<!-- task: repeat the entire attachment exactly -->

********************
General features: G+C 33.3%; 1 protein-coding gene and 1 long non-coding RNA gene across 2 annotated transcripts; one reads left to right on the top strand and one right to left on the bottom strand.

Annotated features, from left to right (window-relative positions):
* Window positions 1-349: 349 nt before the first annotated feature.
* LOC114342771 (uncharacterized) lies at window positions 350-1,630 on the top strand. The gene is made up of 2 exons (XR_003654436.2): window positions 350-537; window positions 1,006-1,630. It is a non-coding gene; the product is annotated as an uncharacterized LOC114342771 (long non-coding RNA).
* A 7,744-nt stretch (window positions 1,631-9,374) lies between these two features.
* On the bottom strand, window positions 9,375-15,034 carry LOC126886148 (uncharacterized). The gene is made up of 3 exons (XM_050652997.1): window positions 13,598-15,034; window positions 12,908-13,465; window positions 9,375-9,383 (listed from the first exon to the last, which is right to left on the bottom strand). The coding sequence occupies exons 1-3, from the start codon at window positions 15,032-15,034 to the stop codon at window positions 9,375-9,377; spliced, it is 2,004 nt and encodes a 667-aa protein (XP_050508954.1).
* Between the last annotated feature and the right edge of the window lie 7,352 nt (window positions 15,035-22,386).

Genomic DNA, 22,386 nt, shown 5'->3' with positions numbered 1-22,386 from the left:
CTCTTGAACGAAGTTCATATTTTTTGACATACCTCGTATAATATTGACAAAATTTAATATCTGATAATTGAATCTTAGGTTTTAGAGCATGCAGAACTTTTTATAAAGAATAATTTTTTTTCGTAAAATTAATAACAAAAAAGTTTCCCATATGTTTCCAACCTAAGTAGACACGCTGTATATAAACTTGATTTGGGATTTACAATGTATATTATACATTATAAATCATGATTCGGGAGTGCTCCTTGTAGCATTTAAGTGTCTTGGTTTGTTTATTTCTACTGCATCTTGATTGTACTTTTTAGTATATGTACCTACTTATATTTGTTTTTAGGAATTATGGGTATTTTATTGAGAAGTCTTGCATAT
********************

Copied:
General features: G+C 33.3%; 1 protein-coding gene and 1 long non-coding RNA gene across 2 annotated transcripts; one reads left to right on the top strand and one right to left on the bottom strand.

Annotated features, from left to right (window-relative positions):
* Window positions 1-349: 349 nt before the first annotated feature.
* LOC114342771 (uncharacterized) lies at window positions 350-1,630 on the top strand. The gene is made up of 2 exons (XR_003654436.2): window positions 350-537; window positions 1,006-1,630. It is a non-coding gene; the product is annotated as an uncharacterized LOC114342771 (long non-coding RNA).
* A 7,744-nt stretch (window positions 1,631-9,374) lies between these two features.
* On the bottom strand, window positions 9,375-15,034 carry LOC126886148 (uncharacterized). The gene is made up of 3 exons (XM_050652997.1): window positions 13,598-15,034; window positions 12,908-13,465; window positions 9,375-9,383 (listed from the first exon to the last, which is right to left on the bottom strand). The coding sequence occupies exons 1-3, from the start codon at window positions 15,032-15,034 to the stop codon at window positions 9,375-9,377; spliced, it is 2,004 nt and encodes a 667-aa protein (XP_050508954.1).
* Between the last annotated feature and the right edge of the window lie 7,352 nt (window positions 15,035-22,386).

Genomic DNA, 22,386 nt, shown 5'->3' with positions numbered 1-22,386 from the left:
CTCTTGAACGAAGTTCATATTTTTTGACATACCTCGTATAATATTGACAAAATTTAATATCTGATAATTGAATCTTAGGTTTTAGAGCATGCAGAACTTTTTATAAAGAATAATTTTTTTTCGTAAAATTAATAACAAAAAAGTTTCCCATATGTTTCCAACCTAAGTAGACACGCTGTATATAAACTTGATTTGGGATTTACAATGTATATTATACATTATAAATCATGATTCGGGAGTGCTCCTTGTAGCATTTAAGTGTCTTGGTTTGTTTATTTCTACTGCATCTTGATTGTACTTTTTAGTATATGTACCTACTTATATTTGTTTTTAGGAATTATGGGTATTTTATTGAGAAGTCTTGCATAT